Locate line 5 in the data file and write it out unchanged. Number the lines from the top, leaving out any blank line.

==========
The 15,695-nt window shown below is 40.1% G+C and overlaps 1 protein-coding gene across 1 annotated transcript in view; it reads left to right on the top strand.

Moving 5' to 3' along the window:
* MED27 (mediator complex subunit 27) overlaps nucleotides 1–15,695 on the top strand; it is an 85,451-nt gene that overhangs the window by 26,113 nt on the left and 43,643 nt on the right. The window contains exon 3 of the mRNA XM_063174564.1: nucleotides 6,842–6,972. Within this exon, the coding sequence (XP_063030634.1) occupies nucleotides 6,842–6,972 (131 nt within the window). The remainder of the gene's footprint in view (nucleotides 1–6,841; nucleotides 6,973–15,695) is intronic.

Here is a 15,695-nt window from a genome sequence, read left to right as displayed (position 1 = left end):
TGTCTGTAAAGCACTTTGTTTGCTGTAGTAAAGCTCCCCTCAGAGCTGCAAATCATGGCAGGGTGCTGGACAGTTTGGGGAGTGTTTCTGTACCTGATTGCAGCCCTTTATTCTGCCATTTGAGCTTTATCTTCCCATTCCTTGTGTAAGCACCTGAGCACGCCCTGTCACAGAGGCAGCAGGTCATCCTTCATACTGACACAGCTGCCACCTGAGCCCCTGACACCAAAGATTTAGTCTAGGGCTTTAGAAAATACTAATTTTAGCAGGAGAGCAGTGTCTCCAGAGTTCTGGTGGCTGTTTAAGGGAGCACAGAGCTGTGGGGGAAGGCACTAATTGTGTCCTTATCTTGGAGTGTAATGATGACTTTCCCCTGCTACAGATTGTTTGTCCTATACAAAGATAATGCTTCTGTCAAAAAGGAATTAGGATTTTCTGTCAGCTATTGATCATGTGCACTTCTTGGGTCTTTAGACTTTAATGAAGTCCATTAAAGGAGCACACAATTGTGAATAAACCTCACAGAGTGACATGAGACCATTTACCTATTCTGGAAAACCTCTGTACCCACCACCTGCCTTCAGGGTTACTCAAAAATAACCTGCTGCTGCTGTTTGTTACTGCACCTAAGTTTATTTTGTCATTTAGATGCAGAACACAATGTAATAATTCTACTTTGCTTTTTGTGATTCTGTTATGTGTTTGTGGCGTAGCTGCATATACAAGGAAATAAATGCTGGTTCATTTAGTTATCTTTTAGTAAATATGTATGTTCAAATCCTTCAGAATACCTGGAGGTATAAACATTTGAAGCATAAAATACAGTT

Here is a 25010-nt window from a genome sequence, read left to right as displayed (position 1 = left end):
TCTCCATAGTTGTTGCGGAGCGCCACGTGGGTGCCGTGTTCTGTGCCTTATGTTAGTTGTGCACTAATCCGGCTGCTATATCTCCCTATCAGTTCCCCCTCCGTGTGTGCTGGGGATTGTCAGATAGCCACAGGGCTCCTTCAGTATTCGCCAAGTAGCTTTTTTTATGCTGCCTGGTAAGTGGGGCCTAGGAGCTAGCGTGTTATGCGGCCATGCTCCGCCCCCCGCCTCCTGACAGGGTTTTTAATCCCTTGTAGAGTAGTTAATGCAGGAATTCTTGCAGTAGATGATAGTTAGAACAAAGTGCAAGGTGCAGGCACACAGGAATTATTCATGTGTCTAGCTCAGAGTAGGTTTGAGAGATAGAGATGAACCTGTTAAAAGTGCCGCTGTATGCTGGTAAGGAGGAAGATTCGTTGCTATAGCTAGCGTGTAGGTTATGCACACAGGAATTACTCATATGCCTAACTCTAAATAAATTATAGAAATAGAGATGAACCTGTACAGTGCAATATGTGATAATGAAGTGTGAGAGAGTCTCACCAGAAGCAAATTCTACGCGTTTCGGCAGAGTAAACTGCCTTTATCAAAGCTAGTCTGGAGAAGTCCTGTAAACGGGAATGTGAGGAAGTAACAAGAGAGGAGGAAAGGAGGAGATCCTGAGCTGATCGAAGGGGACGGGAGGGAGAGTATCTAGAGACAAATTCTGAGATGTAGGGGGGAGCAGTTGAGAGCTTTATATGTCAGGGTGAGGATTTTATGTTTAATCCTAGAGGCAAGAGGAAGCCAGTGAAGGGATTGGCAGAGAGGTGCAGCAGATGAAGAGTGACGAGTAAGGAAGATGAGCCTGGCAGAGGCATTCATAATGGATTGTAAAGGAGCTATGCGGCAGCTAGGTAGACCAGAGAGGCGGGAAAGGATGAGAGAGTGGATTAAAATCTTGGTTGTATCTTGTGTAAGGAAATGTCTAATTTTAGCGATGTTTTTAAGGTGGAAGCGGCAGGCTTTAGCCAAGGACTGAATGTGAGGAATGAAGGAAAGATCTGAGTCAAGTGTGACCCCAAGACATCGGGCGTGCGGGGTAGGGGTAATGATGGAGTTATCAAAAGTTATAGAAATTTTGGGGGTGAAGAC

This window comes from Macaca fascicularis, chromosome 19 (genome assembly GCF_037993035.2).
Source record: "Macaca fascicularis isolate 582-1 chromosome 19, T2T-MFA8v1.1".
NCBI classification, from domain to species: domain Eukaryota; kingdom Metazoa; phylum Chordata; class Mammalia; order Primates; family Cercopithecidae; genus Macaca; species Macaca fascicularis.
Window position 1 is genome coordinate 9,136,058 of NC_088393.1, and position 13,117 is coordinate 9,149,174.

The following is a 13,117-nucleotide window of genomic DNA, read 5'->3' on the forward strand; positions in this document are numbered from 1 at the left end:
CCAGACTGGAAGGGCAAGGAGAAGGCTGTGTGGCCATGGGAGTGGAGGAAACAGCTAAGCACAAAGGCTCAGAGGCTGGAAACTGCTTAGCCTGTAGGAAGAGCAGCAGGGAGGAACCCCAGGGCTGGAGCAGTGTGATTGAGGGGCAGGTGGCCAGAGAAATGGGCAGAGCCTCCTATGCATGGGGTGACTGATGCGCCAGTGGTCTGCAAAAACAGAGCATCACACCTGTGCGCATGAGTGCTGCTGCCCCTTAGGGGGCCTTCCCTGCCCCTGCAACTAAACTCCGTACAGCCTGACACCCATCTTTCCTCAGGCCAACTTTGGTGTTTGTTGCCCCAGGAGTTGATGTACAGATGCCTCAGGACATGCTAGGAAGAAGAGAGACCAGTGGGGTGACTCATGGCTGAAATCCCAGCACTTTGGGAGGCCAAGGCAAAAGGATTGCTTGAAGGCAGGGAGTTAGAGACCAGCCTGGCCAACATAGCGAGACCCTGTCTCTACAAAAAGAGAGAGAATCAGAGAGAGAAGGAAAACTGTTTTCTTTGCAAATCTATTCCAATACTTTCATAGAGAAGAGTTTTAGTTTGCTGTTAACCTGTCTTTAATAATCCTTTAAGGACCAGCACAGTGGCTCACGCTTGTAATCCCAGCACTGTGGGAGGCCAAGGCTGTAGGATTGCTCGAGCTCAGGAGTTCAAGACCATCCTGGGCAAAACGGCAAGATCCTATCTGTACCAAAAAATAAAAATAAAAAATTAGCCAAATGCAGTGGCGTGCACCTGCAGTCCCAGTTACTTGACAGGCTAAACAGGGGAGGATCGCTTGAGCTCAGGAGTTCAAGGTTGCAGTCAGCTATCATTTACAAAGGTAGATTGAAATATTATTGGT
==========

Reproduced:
TGTCTGTAAAGCACTTTGTTTGCTGTAGTAAAGCTCCCCTCAGAGCTGCAAATCATGGCAGGGTGCTGGACAGTTTGGGGAGTGTTTCTGTACCTGATTGCAGCCCTTTATTCTGCCATTTGAGCTTTATCTTCCCATTCCTTGTGTAAGCACCTGAGCACGCCCTGTCACAGAGGCAGCAGGTCATCCTTCATACTGACACAGCTGCCACCTGAGCCCCTGACACCAAAGATTTAGTCTAGGGCTTTAGAAAATACTAATTTTAGCAGGAGAGCAGTGTCTCCAGAGTTCTGGTGGCTGTTTAAGGGAGCACAGAGCTGTGGGGGAAGGCACTAATTGTGTCCTTATCTTGGAGTGTAATGATGACTTTCCCCTGCTACAGATTGTTTGTCCTATACAAAGATAATGCTTCTGTCAAAAAGGAATTAGGATTTTCTGTCAGCTATTGATCATGTGCACTTCTTGGGTCTTTAGACTTTAATGAAGTCCATTAAAGGAGCACACAATTGTGAATAAACCTCACAGAGTGACATGAGACCATTTACCTATTCTGGAAAACCTCTGTACCCACCACCTGCCTTCAGGGTTACTCAAAAATAACCTGCTGCTGCTGTTTGTTACTGCACCTAAGTTTATTTTGTCATTTAGATGCAGAACACAATGTAATAATTCTACTTTGCTTTTTGTGATTCTGTTATGTGTTTGTGGCGTAGCTGCATATACAAGGAAATAAATGCTGGTTCATTTAGTTATCTTTTAGTAAATATGTATGTTCAAATCCTTCAGAATACCTGGAGGTATAAACATTTGAAGCATAAAATACAGTT